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Congenital Disorder of Glycosylation: Type Ib
What is Congenital Disorder of Glycosylation: Type Ib?
Congenital disorder of glycosylation (CDG) is a group of inherited disorders caused by defects in glycosylation, the process of attaching sugars to proteins and lipids. CDG type Ib, which is also called MPI-CDG, is due to reduced activity of an enzyme called phosphomannose isomerase. CDG-Ib is distinct from most other CDGs in two ways. First, CDG-Ib does not significantly affect the central nervous system. Second, this potentially fatal disorder can be treated. CDG-Ib affects the liver and the gastrointestinal tract. Infants with CDG-Ib present with chronic diarrhea, recurring vomiting, liver problems, low blood sugar, and malnutrition. Severity is variable among affected individuals. CDG-Ib can be treated effectively by lifelong dietary supplements of a particular sugar known as mannose. CDG-Ib is caused by pathogenic variants in the gene MPI.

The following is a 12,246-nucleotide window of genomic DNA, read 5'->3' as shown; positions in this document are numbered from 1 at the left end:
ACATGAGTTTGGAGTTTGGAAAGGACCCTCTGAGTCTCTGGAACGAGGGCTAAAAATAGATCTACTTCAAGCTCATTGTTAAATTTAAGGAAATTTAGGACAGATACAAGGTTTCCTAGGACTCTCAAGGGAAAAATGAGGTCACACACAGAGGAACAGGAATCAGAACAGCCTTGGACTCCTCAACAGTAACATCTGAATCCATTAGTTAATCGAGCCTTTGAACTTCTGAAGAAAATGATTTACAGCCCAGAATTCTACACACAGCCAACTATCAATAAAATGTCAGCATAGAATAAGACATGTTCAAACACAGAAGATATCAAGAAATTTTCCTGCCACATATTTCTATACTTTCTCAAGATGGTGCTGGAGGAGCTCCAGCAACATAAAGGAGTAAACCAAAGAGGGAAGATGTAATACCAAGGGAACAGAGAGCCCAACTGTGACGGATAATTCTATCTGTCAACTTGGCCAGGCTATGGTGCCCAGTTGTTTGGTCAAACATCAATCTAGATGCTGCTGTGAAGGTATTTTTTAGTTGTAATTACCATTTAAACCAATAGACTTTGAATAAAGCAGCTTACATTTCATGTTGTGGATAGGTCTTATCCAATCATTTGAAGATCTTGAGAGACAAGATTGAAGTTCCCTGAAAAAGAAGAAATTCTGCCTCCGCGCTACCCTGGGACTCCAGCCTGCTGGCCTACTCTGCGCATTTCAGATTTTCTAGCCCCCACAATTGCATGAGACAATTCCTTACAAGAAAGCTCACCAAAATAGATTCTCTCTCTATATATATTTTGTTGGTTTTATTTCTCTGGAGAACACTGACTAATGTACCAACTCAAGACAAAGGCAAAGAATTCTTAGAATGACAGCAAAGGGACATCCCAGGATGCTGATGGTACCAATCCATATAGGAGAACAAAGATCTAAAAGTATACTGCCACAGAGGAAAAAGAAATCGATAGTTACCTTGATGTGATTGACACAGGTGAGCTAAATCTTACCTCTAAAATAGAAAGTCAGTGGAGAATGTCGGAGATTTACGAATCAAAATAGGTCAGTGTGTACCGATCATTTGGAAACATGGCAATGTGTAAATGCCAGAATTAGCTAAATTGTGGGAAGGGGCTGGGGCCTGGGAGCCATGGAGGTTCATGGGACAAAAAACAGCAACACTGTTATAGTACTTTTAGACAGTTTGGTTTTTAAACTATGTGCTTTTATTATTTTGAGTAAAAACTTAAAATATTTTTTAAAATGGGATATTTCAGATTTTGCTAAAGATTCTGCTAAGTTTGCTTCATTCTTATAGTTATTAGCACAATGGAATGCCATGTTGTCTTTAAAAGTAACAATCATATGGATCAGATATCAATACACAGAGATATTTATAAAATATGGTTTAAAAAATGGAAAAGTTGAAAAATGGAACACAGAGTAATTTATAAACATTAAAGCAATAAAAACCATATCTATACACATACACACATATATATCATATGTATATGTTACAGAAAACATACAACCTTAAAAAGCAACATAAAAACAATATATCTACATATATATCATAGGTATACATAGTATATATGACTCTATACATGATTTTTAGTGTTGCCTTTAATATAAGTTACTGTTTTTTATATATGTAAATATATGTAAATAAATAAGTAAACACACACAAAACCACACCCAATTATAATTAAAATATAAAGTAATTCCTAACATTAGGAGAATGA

How is Congenital Disorder of Glycosylation: Type Ib inherited?
CDG-Ib is inherited in an autosomal recessive manner. This type of inheritance requires the presence of two copies of a pathogenic variant in the gene for a person to have the genetic disease. Both parents must be carriers of a pathogenic variant in the gene in order to be at risk to have an affected child. The child must inherit a pathogenic variant from each carrier parent in order to be affected. There is a 1 in 4 chance that a baby will inherit two mutated copies of the gene and be affected when both parents are carriers.
What does it mean to be a carrier?
There are generally no signs or symptoms associated with being a carrier for CDG-Ib. However, the risk to have a child affected with CDG-Ib is increased. Testing of reproductive partners is recommended for carriers of CDG-Ib.
How common is Congenital Disorder of Glycosylation: Type Ib?
What is analysed?
|Ethnicity||Detection Rate||Carrier Frequency|
|General Population||94%||1 in 500|